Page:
Volume 531, July 2011
|Number of page(s)||15|
|Published online||28 June 2011|
XMM-Newton observations of IGR J18410-0535: the ingestion of a clump by a supergiant fast X-ray transient
ISDC Data Center for Astrophysics, University of Geneva Chemin d’Écogia 16, 1290 Versoix, Switzerland
2 INAF – Osservatorio Astronomico di Roma, via Frascati 33, 00044 Rome, Italy
3 INAF – Istituto di Astrofisica Spaziale e Fisica Cosmica di Palermo, via U. La Malfa 153, 90146 Palermo, Italy
4 INAF – Osservatorio Astronomico di Brera, via Emilio Bianchi 46, 23807 Merate (LC), Italy
5 International Space Science Institute (ISSI), Hallerstrasse 6, 3012 Bern, Switzerland
Received: 15 February 2011
Accepted: 24 May 2011
Context. IGR J18410-0535 is a supergiant fast X-ray transients. This subclass of supergiant X-ray binaries typically undergoes few-hour-long outbursts reaching luminosities of 1036–1037 erg s-1, the occurrence of which has been ascribed to the combined effect of the intense magnetic field and rotation of the compact object hosted in them and/or the presence of dense structures (“clumps”) in the wind of their supergiant companion.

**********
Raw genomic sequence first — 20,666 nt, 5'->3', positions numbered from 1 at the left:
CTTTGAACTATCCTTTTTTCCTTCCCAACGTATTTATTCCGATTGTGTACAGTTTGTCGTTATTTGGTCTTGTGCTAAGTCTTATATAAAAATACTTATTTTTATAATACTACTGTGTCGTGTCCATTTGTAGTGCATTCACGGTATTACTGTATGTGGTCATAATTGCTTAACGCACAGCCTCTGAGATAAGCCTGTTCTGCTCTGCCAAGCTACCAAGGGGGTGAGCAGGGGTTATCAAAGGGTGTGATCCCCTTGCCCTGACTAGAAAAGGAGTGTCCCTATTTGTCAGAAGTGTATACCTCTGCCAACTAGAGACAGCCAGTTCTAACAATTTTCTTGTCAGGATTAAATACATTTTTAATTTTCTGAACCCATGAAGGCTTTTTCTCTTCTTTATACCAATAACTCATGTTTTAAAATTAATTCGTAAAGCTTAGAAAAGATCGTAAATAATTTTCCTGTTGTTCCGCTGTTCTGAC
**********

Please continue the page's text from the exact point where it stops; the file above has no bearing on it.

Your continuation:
Aims. IGR J18410-0535 was observed for 45 ks by XMM-Newton as part of a program designed to study the quiescent emission of supergiant fast X-ray transients and clarify the origin of their peculiar X-ray variability.
Methods. We carried out an in-depth spectral and timing analysis of these XMM-Newton data.
Results. IGR J18410-0535 underwent a bright X-ray flare that started about 5 ks after the beginning of the observation and lasted for ~15 ks. Thanks to the capabilities of the instruments on-board XMM-Newton, the whole event could be followed in great detail. The results of our analysis provide strong convincing evidence that the flare was produced by the accretion of matter from a massive clump onto the compact object hosted in this system.
Conclusions. By assuming that the clump is spherical and moves at the same velocity as the homogeneous stellar wind, we estimate a mass and radius of Mcl ≃ 1.4 × 1022 g and Rcl ≃ 8 × 1011 cm. These are in qualitative agreement with values expected from theoretical calculations. We found no evidence of pulsations at ~4.7 s after investigating coherent modulations in the range 3.5 ms–100 s. A reanalysis of the archival ASCA and Swift data of IGR J18410-0535, for which these pulsations were previously detected, revealed that they were likely to be due to a statistical fluctuation and an instrumental effect, respectively.
Key words: X-rays: binaries / stars: individual: IGR J18410-0535 / stars: neutron / X-rays: stars
© ESO, 2011
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